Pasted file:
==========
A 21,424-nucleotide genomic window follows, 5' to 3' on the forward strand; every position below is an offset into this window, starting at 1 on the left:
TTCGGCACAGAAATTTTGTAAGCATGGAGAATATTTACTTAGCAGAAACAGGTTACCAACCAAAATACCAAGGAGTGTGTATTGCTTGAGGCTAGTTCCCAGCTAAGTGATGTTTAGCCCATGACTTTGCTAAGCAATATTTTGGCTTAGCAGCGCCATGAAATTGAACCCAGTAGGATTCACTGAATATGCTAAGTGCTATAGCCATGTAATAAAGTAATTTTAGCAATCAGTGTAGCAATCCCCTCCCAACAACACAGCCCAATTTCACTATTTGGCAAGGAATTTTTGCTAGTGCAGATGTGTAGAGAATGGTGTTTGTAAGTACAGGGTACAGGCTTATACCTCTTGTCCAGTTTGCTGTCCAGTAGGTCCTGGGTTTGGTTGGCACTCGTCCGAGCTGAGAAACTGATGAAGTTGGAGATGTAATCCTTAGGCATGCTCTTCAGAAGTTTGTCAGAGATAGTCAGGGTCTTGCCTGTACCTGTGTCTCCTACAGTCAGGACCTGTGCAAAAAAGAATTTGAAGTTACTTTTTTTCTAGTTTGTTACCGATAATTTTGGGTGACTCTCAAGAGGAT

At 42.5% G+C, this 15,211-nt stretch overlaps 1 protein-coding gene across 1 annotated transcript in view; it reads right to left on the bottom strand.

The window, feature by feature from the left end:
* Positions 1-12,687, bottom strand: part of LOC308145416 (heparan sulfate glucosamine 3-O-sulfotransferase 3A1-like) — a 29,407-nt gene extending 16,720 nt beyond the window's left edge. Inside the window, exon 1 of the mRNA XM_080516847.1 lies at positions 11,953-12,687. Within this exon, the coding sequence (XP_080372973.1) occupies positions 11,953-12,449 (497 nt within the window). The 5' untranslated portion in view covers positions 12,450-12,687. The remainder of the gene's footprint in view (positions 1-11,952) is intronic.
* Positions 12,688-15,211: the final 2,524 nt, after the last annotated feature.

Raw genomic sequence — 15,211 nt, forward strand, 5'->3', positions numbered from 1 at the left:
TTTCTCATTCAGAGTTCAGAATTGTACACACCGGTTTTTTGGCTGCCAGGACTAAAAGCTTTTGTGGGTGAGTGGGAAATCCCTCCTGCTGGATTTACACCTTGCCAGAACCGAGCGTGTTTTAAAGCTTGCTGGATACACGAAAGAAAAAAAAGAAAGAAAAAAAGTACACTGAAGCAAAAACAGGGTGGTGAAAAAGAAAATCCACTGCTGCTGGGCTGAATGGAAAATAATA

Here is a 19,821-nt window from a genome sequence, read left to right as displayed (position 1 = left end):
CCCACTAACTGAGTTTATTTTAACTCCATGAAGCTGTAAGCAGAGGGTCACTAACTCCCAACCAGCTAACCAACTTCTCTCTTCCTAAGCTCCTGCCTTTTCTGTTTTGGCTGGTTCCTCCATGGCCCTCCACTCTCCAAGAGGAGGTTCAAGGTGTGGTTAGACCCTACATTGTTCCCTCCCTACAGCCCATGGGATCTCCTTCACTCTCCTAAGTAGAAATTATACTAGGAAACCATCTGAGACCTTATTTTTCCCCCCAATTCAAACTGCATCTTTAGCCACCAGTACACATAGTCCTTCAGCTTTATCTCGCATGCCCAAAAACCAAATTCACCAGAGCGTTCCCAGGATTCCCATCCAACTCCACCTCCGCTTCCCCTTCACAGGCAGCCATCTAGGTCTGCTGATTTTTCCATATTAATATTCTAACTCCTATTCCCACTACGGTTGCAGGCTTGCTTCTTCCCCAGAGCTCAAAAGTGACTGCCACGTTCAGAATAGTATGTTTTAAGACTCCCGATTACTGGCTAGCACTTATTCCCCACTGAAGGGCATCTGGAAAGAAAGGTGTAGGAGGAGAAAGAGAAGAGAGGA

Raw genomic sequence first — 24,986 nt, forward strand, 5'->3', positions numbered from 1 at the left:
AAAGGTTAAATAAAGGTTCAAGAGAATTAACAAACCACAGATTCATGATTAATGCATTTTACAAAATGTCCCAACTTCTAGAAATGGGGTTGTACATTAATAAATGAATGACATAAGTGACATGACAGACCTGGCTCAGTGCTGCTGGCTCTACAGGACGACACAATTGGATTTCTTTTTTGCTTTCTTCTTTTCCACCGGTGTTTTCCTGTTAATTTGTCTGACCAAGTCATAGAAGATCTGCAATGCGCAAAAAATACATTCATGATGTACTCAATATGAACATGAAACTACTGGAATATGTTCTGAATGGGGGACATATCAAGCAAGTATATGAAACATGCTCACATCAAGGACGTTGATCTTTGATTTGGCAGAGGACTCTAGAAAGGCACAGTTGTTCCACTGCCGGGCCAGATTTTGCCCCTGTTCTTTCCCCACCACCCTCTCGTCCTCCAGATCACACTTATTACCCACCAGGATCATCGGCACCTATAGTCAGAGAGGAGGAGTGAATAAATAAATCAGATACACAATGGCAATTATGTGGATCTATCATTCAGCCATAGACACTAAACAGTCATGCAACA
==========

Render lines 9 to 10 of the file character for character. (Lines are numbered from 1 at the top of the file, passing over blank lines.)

Here is a 19,821-nt window from a genome sequence, read left to right as displayed (position 1 = left end):
CCCACTAACTGAGTTTATTTTAACTCCATGAAGCTGTAAGCAGAGGGTCACTAACTCCCAACCAGCTAACCAACTTCTCTCTTCCTAAGCTCCTGCCTTTTCTGTTTTGGCTGGTTCCTCCATGGCCCTCCACTCTCCAAGAGGAGGTTCAAGGTGTGGTTAGACCCTACATTGTTCCCTCCCTACAGCCCATGGGATCTCCTTCACTCTCCTAAGTAGAAATTATACTAGGAAACCATCTGAGACCTTATTTTTCCCCCCAATTCAAACTGCATCTTTAGCCACCAGTACACATAGTCCTTCAGCTTTATCTCGCATGCCCAAAAACCAAATTCACCAGAGCGTTCCCAGGATTCCCATCCAACTCCACCTCCGCTTCCCCTTCACAGGCAGCCATCTAGGTCTGCTGATTTTTCCATATTAATATTCTAACTCCTATTCCCACTACGGTTGCAGGCTTGCTTCTTCCCCAGAGCTCAAAAGTGACTGCCACGTTCAGAATAGTATGTTTTAAGACTCCCGATTACTGGCTAGCACTTATTCCCCACTGAAGGGCATCTGGAAAGAAAGGTGTAGGAGGAGAAAGAGAAGAGAGGA